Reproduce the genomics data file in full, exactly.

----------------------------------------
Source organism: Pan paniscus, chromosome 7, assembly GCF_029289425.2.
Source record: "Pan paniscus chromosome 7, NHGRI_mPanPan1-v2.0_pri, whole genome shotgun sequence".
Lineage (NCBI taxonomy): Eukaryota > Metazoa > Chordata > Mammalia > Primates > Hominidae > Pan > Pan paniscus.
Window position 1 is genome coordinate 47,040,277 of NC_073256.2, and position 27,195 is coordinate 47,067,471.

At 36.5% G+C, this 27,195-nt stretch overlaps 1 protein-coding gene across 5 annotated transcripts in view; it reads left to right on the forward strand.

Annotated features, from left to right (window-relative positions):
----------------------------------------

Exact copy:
Source organism: Pan paniscus, chromosome 7, assembly GCF_029289425.2.
Source record: "Pan paniscus chromosome 7, NHGRI_mPanPan1-v2.0_pri, whole genome shotgun sequence".
Lineage (NCBI taxonomy): Eukaryota > Metazoa > Chordata > Mammalia > Primates > Hominidae > Pan > Pan paniscus.
Window position 1 is genome coordinate 47,040,277 of NC_073256.2, and position 27,195 is coordinate 47,067,471.

At 36.5% G+C, this 27,195-nt stretch overlaps 1 protein-coding gene across 5 annotated transcripts in view; it reads left to right on the forward strand.

Annotated features, from left to right (window-relative positions):